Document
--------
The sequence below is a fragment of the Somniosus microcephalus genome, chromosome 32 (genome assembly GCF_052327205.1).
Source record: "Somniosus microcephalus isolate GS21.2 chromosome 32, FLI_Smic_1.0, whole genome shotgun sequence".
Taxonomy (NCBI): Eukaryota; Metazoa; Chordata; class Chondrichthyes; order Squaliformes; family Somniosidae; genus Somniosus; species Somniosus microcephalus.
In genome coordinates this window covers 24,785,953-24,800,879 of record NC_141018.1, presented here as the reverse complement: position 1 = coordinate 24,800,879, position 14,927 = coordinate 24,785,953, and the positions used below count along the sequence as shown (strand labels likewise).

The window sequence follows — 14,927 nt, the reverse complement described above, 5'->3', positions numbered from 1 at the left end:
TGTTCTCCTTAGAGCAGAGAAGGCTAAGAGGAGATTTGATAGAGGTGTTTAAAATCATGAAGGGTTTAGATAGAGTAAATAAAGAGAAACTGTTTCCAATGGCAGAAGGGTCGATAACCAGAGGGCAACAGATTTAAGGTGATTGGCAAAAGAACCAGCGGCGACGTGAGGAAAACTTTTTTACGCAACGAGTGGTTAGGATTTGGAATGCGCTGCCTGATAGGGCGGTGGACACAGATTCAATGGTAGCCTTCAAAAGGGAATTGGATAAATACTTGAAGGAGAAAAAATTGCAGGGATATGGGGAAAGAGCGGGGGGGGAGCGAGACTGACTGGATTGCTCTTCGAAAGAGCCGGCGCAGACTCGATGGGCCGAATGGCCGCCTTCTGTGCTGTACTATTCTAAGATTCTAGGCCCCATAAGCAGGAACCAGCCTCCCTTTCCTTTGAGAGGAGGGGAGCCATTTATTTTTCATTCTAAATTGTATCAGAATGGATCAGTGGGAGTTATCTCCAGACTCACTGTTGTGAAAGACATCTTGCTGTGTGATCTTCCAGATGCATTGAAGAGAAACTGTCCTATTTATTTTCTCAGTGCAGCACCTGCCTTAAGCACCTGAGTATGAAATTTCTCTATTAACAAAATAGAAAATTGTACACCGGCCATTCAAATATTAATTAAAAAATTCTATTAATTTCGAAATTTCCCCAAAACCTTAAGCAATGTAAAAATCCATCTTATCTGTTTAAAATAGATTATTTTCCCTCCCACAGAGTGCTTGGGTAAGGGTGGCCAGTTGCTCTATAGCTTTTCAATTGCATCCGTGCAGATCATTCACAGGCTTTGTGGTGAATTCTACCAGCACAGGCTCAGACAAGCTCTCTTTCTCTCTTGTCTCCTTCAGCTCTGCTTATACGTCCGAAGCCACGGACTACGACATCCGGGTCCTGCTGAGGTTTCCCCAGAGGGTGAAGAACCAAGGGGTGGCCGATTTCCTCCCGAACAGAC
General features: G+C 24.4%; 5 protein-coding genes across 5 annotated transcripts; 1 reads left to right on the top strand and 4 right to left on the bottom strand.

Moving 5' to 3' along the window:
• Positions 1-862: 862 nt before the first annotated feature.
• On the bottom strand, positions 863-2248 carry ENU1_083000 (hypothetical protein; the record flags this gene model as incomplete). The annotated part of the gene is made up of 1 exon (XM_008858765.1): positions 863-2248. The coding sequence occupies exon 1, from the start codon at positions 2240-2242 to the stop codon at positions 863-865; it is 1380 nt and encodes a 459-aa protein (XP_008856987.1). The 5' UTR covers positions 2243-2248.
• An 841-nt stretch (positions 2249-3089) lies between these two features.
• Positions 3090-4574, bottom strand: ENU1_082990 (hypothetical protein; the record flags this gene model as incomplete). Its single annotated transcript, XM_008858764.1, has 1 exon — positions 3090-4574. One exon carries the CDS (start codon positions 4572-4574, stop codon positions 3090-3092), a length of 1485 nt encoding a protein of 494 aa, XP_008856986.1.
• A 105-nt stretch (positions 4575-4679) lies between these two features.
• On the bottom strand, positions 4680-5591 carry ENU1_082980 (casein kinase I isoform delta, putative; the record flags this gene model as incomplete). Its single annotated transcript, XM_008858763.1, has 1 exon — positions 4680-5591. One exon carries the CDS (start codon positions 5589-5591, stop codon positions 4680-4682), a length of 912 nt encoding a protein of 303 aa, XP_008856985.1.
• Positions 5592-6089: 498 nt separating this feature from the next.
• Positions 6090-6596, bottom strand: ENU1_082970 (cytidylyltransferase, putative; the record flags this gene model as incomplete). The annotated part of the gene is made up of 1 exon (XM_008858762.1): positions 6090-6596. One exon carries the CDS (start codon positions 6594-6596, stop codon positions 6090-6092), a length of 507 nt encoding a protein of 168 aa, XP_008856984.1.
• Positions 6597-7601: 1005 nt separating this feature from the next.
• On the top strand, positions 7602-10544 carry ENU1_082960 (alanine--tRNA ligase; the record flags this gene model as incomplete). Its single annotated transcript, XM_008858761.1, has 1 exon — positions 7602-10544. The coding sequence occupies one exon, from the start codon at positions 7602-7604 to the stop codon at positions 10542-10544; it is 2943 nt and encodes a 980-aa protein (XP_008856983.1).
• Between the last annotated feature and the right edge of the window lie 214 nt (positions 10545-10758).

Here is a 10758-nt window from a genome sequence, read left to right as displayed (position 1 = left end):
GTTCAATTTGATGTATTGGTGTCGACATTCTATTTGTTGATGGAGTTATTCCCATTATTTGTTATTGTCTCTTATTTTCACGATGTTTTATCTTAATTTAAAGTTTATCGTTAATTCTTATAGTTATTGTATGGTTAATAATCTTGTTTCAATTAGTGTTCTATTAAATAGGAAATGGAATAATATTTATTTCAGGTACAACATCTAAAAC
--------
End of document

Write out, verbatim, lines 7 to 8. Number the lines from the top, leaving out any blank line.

General features: G+C 24.4%; 5 protein-coding genes across 5 annotated transcripts; 1 reads left to right on the top strand and 4 right to left on the bottom strand.

Moving 5' to 3' along the window: